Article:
The Missing Links

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Tony Roberts / Corbis

The royal and ancient game's last attempt at innovation was street golf — a rather contrived form that, some years ago, saw groups of young urbanites tee off in cities from Paris to Auckland, aiming for holes located up alleyways and across vacant lots. It was fun, but never really took off. Now comes a development that could refresh the sport not by situating it in the urban jungle, but by returning it to its original home: the links.

The Scots, who invented the game, typically played golf on grassy sand dunes and rugged coastal stretches, which they called the links because they "linked" the ocean to inland areas. Golf played on such harsh, marginal land is known as links golf, and it has always been enjoyed in the U.K. and Ireland. But as golfers tire of the heavily watered, manicured greens that have come to dominate modern international course design, links are cropping up elsewhere. A handful of links courses have taken root from the U.S.'s West Coast (Bandon Dunes in Oregon) to Canada's East Coast (the new Cabot Links on Cape Breton Island, Nova Scotia) and as far afield as Australia's island of Tasmania (Barnbougle Dunes). Mike Keiser, a Chicago businessman who created the four-course Bandon Dunes and is currently unveiling his similarly styled Cabot Links, ties every hole to the allure of the ocean.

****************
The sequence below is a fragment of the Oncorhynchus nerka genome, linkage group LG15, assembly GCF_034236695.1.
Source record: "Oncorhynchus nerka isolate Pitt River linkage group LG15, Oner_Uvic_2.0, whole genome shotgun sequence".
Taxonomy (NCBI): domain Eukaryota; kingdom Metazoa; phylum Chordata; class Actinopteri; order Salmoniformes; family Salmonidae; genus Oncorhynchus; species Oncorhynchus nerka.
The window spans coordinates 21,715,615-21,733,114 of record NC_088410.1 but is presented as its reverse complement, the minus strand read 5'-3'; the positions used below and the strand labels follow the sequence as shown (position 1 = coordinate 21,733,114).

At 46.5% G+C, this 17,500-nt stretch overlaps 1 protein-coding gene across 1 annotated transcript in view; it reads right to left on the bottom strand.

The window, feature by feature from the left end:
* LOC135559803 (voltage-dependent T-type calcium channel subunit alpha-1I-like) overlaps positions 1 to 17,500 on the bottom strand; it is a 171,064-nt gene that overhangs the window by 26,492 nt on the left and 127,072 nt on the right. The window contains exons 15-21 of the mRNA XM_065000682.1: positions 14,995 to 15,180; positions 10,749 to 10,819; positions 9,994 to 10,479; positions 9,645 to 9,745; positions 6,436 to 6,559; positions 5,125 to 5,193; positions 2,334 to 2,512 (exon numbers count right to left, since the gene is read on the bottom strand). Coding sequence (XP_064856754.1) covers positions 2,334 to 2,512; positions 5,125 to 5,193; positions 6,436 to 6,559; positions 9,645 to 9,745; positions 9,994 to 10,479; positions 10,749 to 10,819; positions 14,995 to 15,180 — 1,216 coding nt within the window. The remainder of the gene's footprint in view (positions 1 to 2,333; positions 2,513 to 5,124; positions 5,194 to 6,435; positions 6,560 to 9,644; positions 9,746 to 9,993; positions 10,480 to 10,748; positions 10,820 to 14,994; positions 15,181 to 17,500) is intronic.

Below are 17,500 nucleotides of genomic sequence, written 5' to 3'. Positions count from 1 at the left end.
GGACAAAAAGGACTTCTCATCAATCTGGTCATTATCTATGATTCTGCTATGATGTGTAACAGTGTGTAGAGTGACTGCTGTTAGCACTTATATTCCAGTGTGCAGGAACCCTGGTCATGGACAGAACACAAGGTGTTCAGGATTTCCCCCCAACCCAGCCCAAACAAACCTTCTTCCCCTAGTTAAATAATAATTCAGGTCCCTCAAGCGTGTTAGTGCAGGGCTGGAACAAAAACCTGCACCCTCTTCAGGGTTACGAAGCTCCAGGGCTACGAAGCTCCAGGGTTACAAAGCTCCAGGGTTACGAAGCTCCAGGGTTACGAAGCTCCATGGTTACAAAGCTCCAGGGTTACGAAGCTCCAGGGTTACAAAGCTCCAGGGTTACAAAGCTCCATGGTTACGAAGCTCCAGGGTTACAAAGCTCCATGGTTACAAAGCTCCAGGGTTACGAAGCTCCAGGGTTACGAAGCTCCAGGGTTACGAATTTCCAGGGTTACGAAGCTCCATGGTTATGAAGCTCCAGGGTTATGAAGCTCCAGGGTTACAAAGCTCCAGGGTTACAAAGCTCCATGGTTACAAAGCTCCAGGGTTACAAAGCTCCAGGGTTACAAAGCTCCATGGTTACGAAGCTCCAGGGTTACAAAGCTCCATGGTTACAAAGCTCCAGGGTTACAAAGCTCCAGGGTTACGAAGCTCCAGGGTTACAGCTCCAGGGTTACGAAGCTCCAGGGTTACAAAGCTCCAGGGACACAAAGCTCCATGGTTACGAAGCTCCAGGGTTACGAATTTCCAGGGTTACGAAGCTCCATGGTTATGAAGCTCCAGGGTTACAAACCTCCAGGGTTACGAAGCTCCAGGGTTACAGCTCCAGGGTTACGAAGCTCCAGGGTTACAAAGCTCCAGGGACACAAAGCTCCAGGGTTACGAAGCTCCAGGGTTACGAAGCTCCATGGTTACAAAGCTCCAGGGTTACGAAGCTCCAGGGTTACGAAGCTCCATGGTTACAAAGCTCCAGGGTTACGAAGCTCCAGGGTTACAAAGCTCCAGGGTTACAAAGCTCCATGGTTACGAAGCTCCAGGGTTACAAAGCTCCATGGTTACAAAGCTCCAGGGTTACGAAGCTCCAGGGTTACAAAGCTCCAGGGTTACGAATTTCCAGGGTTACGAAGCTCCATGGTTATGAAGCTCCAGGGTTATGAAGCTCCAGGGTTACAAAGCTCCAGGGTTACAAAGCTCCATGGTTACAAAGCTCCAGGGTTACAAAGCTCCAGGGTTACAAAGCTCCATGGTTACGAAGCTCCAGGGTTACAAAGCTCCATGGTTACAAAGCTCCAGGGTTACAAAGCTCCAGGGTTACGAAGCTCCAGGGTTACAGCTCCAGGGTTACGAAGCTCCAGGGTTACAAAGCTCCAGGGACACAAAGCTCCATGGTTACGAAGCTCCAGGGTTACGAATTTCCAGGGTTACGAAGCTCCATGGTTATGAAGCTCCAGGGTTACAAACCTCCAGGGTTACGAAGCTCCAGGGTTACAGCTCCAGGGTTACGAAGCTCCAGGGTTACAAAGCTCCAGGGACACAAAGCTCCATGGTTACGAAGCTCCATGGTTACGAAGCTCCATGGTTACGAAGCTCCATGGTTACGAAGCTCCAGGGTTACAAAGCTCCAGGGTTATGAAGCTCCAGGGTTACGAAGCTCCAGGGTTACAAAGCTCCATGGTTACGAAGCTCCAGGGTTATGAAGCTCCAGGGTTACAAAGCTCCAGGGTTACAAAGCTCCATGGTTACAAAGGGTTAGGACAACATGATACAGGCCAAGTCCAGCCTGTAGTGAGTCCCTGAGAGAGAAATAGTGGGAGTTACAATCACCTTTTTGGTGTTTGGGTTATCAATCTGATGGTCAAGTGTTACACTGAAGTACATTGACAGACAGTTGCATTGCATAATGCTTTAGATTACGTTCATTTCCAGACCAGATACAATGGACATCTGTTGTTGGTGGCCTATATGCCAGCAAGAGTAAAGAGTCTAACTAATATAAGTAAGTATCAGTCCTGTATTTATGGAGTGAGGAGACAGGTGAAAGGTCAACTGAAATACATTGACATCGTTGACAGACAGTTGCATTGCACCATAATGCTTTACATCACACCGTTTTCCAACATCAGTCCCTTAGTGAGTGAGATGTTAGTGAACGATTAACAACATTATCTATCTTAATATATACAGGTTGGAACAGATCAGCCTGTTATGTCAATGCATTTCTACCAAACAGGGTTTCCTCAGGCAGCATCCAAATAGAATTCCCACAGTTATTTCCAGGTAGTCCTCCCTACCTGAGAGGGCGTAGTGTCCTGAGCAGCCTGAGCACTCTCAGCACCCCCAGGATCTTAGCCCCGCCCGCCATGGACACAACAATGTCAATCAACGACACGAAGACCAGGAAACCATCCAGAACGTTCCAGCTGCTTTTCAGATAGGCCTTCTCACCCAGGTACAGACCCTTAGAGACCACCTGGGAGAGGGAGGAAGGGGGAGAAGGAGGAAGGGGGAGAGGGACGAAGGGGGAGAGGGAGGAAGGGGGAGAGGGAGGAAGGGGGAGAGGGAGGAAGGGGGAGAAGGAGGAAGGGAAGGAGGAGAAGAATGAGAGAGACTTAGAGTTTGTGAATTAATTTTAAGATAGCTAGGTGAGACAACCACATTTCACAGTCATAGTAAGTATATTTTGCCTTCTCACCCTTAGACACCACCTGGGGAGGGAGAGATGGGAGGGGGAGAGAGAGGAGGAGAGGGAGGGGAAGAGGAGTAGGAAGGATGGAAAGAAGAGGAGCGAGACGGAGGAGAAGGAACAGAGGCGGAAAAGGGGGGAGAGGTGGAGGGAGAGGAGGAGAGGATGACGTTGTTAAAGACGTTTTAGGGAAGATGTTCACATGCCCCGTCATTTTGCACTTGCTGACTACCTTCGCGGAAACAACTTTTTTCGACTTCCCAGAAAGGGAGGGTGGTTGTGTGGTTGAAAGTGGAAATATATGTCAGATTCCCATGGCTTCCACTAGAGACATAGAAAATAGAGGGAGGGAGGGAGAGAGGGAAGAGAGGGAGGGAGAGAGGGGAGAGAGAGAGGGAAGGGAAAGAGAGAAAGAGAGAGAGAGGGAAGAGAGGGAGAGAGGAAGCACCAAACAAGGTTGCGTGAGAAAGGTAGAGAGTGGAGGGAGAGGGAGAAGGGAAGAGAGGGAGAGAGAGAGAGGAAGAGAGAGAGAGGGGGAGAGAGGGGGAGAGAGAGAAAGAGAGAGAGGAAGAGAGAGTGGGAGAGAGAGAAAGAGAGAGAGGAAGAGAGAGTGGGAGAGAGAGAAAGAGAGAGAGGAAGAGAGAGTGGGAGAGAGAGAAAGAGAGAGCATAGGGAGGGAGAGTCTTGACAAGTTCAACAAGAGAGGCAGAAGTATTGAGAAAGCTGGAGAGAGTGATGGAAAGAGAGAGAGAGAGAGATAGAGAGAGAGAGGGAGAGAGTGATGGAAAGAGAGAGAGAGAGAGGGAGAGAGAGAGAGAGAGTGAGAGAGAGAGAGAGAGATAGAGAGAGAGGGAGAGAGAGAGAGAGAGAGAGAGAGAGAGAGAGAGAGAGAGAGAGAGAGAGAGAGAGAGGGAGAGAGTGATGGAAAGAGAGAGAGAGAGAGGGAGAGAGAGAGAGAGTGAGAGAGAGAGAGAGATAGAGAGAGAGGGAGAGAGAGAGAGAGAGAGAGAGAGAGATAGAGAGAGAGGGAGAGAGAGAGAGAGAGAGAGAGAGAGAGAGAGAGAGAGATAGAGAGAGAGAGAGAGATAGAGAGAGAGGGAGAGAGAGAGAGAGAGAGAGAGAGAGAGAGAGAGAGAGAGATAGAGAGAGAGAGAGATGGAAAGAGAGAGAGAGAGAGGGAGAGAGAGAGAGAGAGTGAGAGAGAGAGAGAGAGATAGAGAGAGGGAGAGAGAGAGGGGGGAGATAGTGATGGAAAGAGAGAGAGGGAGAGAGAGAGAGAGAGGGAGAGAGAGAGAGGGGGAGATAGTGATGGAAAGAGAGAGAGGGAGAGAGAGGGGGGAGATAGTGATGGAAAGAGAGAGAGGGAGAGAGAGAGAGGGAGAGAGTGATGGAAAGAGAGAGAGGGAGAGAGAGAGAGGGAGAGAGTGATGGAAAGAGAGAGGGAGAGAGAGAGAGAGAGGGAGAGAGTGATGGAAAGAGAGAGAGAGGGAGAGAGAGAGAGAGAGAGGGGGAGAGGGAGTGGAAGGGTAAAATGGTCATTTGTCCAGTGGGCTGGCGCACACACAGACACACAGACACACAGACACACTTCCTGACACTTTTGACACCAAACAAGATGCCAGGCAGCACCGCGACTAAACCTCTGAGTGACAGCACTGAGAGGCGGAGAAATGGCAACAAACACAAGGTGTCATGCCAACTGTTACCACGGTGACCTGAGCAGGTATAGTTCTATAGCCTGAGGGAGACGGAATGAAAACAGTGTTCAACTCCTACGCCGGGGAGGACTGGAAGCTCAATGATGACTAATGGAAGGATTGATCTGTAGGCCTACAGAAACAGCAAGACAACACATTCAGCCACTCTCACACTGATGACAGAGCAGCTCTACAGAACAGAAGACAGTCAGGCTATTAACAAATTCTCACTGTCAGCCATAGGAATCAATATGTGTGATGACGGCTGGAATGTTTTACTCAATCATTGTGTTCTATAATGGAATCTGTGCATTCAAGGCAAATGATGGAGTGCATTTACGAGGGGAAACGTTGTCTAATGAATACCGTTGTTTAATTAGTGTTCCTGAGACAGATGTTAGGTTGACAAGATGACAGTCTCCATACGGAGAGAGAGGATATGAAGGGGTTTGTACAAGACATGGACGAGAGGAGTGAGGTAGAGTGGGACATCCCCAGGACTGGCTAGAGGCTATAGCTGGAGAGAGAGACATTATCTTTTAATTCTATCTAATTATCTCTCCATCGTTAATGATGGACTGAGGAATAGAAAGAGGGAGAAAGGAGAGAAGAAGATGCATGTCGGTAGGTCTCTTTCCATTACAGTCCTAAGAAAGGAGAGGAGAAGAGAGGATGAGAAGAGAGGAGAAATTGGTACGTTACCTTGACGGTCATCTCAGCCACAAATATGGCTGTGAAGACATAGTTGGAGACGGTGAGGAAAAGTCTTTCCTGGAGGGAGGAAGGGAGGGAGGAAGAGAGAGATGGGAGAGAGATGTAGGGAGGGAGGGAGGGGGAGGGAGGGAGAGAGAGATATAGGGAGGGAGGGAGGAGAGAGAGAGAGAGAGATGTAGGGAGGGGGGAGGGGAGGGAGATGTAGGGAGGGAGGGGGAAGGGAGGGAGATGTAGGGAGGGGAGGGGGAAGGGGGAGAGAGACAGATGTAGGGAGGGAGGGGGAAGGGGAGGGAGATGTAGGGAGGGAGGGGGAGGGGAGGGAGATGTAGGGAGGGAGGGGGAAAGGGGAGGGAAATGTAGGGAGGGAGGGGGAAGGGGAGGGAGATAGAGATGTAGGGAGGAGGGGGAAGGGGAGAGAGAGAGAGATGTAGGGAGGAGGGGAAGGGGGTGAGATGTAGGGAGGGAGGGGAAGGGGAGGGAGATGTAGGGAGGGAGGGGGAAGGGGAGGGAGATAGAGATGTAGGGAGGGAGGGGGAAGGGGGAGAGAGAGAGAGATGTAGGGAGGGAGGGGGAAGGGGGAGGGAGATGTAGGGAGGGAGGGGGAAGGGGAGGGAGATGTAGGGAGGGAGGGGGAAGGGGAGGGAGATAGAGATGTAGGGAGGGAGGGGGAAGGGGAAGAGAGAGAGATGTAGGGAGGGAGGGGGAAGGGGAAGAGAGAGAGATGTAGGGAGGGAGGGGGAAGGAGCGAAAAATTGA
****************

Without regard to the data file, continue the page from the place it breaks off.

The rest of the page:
"Everyone likes to go to the seashore," he notes, "and that is what a links course is: seaside golf."

With so few courses outside of Europe, most players are ignorant of this unique form of the game, says Australian golfer Adam Scott, ranked in the world's top 10. He wishes all golfers could take a hack at the links style and attack a course in an array of ways, "generally inspiring a lot of creativity from the player." American golfer Peter Jacobsen echoes the intriguing aspect of "hitting unconventional shots not dictated by the course architect."

Awareness of links golf will get a boost with the hosting of the 2015 U.S. Open at Washington State's publicly owned Chambers Bay course. Opened in 2007 and built on a reclaimed mining quarry, Chambers Bay is at times reminiscent of the legendary links of Scotland's St. Andrews. For Keiser, it's an opportunity for millions of golfers to see the dunes and sweeping ocean views that links golf is all about.

"To see links on the ocean is to want to play it," he says, "whether you live in Oklahoma or Saskatchewan."

Tom Doak, who designed a course at Bandon Dunes, says the addictive nature of links golf keeps players searching for more opportunities, which has him now working in New Zealand and Keiser investigating remote land in County Kerry, Ireland. Growing environmental awareness will also drive more players to seek out the game, says Barnbougle Dunes owner Richard Sattler. Why use tons of chemical fertilizer and pesticides, not to mention obscene amounts of water, to make a golf course grow out of coarse uneven land, when that land can offer some of the best golf of all?